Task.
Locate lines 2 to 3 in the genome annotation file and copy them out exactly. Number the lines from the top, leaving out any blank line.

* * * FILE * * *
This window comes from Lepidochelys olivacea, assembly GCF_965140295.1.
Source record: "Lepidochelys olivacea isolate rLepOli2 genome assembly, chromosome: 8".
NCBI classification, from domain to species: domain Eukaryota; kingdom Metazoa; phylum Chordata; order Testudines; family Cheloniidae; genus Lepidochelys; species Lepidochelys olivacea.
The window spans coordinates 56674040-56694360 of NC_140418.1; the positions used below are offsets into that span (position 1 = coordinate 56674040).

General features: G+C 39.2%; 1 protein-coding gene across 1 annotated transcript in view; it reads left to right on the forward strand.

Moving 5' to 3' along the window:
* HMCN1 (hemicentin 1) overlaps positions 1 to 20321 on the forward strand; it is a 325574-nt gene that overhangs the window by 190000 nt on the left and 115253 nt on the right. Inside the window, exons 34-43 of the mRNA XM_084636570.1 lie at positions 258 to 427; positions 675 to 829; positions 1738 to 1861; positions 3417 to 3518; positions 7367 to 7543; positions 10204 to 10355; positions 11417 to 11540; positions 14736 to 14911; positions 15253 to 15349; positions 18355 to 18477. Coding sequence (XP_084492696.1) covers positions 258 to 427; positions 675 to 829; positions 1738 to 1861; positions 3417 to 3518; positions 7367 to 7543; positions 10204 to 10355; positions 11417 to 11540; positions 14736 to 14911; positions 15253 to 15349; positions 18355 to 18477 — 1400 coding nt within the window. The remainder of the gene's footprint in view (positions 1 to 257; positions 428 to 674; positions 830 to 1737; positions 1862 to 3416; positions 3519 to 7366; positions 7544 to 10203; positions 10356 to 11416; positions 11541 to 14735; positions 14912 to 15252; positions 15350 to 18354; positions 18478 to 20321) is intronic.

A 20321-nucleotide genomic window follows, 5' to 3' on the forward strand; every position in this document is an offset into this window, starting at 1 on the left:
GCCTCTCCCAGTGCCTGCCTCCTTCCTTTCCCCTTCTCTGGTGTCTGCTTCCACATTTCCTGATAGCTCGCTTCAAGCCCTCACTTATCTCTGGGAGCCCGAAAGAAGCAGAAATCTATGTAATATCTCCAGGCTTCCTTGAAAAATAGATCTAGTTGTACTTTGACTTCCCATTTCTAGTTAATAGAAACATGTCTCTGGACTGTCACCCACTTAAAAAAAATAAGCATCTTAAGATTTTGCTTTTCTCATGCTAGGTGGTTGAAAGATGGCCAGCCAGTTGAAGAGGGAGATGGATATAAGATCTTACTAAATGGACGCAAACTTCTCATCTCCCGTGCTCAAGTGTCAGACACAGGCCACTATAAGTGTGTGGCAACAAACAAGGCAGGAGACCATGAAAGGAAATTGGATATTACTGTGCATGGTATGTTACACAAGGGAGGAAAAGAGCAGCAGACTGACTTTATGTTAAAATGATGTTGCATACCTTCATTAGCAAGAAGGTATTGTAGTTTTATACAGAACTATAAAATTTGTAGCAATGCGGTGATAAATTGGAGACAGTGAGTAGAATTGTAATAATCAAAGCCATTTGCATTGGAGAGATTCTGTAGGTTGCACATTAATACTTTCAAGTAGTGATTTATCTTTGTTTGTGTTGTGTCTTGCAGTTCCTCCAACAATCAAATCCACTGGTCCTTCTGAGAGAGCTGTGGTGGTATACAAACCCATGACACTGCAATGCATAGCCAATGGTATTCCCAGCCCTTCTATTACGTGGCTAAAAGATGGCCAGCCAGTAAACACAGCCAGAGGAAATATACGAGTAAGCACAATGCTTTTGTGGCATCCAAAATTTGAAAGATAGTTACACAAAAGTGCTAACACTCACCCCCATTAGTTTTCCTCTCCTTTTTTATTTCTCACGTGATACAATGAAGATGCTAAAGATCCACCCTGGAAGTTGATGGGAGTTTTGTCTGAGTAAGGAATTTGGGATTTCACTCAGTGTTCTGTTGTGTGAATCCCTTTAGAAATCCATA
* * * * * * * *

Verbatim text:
Source record: "Lepidochelys olivacea isolate rLepOli2 genome assembly, chromosome: 8".
NCBI classification, from domain to species: domain Eukaryota; kingdom Metazoa; phylum Chordata; order Testudines; family Cheloniidae; genus Lepidochelys; species Lepidochelys olivacea.